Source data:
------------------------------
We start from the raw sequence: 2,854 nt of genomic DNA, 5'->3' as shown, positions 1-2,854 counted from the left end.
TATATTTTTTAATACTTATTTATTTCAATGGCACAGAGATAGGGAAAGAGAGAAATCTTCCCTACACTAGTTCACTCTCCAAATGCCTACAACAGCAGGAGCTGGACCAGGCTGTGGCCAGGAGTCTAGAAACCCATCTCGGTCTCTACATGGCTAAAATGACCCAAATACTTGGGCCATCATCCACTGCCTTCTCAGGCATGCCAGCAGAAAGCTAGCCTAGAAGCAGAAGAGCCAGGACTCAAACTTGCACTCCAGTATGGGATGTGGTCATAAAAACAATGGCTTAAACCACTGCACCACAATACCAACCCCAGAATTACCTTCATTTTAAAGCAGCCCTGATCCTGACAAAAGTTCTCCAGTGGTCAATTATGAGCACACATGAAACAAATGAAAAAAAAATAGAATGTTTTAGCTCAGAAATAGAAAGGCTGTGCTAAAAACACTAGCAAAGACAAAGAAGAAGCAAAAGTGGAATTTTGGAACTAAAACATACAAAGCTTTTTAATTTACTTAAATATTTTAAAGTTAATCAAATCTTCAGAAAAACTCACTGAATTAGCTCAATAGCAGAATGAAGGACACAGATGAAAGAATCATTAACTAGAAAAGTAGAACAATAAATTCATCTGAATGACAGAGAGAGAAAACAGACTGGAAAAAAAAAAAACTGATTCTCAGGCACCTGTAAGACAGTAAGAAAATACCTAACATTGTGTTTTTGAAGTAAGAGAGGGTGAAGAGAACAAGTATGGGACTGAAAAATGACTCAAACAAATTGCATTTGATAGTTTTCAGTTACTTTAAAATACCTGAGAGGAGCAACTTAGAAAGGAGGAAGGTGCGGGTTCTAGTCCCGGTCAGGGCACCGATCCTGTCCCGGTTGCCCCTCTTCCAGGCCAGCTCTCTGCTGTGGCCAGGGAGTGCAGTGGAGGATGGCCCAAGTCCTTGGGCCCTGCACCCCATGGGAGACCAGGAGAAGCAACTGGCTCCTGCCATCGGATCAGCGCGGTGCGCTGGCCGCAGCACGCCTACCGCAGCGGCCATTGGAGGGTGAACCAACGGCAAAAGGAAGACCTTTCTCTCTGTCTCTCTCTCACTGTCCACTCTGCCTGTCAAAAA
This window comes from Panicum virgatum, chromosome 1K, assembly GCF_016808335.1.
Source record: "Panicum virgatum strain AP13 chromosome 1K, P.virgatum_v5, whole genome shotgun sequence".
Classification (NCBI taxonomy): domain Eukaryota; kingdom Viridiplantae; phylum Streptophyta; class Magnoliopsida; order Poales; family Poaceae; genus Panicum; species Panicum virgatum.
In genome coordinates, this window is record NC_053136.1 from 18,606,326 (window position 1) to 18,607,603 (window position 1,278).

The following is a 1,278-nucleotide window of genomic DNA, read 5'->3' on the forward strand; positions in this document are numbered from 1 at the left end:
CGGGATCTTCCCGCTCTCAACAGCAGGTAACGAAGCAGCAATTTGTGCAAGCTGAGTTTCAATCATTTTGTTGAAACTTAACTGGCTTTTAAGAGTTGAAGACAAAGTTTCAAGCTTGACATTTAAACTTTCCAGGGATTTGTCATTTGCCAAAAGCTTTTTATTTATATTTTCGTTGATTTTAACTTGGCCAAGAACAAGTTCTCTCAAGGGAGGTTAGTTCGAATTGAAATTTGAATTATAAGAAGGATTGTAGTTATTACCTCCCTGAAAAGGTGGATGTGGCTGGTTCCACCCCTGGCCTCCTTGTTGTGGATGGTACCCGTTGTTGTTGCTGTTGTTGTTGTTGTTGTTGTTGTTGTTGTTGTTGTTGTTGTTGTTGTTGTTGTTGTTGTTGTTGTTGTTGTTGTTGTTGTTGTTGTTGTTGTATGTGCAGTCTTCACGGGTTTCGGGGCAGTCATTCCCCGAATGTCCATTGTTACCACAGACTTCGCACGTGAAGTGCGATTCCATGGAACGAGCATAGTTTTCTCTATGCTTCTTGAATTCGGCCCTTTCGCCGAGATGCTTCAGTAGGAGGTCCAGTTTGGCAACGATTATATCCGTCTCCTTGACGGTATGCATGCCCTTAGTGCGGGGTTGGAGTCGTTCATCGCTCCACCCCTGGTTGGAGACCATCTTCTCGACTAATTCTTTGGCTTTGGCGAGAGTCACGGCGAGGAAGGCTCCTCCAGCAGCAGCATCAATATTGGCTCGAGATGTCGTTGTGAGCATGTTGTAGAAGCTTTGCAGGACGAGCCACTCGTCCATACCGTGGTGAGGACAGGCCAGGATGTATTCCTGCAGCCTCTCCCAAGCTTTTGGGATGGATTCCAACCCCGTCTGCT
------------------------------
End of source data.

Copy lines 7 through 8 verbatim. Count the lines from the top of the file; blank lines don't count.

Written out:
The following is a 1,278-nucleotide window of genomic DNA, read 5'->3' on the forward strand; positions in this document are numbered from 1 at the left end:
CGGGATCTTCCCGCTCTCAACAGCAGGTAACGAAGCAGCAATTTGTGCAAGCTGAGTTTCAATCATTTTGTTGAAACTTAACTGGCTTTTAAGAGTTGAAGACAAAGTTTCAAGCTTGACATTTAAACTTTCCAGGGATTTGTCATTTGCCAAAAGCTTTTTATTTATATTTTCGTTGATTTTAACTTGGCCAAGAACAAGTTCTCTCAAGGGAGGTTAGTTCGAATTGAAATTTGAATTATAAGAAGGATTGTAGTTATTACCTCCCTGAAAAGGTGGATGTGGCTGGTTCCACCCCTGGCCTCCTTGTTGTGGATGGTACCCGTTGTTGTTGCTGTTGTTGTTGTTGTTGTTGTTGTTGTTGTTGTTGTTGTTGTTGTTGTTGTTGTTGTTGTTGTTGTTGTTGTTGTTGTTGTTGTTGTTGTTGTATGTGCAGTCTTCACGGGTTTCGGGGCAGTCATTCCCCGAATGTCCATTGTTACCACAGACTTCGCACGTGAAGTGCGATTCCATGGAACGAGCATAGTTTTCTCTATGCTTCTTGAATTCGGCCCTTTCGCCGAGATGCTTCAGTAGGAGGTCCAGTTTGGCAACGATTATATCCGTCTCCTTGACGGTATGCATGCCCTTAGTGCGGGGTTGGAGTCGTTCATCGCTCCACCCCTGGTTGGAGACCATCTTCTCGACTAATTCTTTGGCTTTGGCGAGAGTCACGGCGAGGAAGGCTCCTCCAGCAGCAGCATCAATATTGGCTCGAGATGTCGTTGTGAGCATGTTGTAGAAGCTTTGCAGGACGAGCCACTCGTCCATACCGTGGTGAGGACAGGCCAGGATGTATTCCTGCAGCCTCTCCCAAGCTTTTGGGATGGATTCCAACCCCGTCTGCT